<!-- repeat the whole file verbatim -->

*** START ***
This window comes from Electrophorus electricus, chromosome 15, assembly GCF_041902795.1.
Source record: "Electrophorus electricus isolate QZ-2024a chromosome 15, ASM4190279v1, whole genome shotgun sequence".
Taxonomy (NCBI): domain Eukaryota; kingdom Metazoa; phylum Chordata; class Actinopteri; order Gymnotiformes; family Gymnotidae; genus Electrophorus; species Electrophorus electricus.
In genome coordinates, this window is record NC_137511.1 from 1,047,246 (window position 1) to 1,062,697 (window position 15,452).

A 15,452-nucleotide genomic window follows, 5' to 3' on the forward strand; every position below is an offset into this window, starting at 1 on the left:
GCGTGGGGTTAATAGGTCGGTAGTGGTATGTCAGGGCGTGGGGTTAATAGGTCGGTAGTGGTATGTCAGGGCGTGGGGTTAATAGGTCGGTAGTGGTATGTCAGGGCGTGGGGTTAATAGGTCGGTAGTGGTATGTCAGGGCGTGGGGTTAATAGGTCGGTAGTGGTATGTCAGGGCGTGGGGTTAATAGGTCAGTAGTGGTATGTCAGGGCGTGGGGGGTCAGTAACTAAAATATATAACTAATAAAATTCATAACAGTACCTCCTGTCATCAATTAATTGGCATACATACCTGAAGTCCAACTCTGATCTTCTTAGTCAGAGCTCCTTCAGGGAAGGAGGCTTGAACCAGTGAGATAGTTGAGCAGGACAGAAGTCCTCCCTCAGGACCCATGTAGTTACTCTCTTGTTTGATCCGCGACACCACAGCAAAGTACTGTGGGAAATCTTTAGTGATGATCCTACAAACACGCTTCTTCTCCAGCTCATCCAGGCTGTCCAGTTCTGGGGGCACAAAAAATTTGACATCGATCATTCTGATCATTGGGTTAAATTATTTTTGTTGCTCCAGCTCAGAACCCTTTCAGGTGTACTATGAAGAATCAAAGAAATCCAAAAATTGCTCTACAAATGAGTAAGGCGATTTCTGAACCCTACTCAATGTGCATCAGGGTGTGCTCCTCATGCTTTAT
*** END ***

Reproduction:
This window comes from Electrophorus electricus, chromosome 15, assembly GCF_041902795.1.
Source record: "Electrophorus electricus isolate QZ-2024a chromosome 15, ASM4190279v1, whole genome shotgun sequence".
Taxonomy (NCBI): domain Eukaryota; kingdom Metazoa; phylum Chordata; class Actinopteri; order Gymnotiformes; family Gymnotidae; genus Electrophorus; species Electrophorus electricus.
In genome coordinates, this window is record NC_137511.1 from 1,047,246 (window position 1) to 1,062,697 (window position 15,452).

A 15,452-nucleotide genomic window follows, 5' to 3' on the forward strand; every position below is an offset into this window, starting at 1 on the left:
GCGTGGGGTTAATAGGTCGGTAGTGGTATGTCAGGGCGTGGGGTTAATAGGTCGGTAGTGGTATGTCAGGGCGTGGGGTTAATAGGTCGGTAGTGGTATGTCAGGGCGTGGGGTTAATAGGTCGGTAGTGGTATGTCAGGGCGTGGGGTTAATAGGTCGGTAGTGGTATGTCAGGGCGTGGGGTTAATAGGTCAGTAGTGGTATGTCAGGGCGTGGGGGGTCAGTAACTAAAATATATAACTAATAAAATTCATAACAGTACCTCCTGTCATCAATTAATTGGCATACATACCTGAAGTCCAACTCTGATCTTCTTAGTCAGAGCTCCTTCAGGGAAGGAGGCTTGAACCAGTGAGATAGTTGAGCAGGACAGAAGTCCTCCCTCAGGACCCATGTAGTTACTCTCTTGTTTGATCCGCGACACCACAGCAAAGTACTGTGGGAAATCTTTAGTGATGATCCTACAAACACGCTTCTTCTCCAGCTCATCCAGGCTGTCCAGTTCTGGGGGCACAAAAAATTTGACATCGATCATTCTGATCATTGGGTTAAATTATTTTTGTTGCTCCAGCTCAGAACCCTTTCAGGTGTACTATGAAGAATCAAAGAAATCCAAAAATTGCTCTACAAATGAGTAAGGCGATTTCTGAACCCTACTCAATGTGCATCAGGGTGTGCTCCTCATGCTTTAT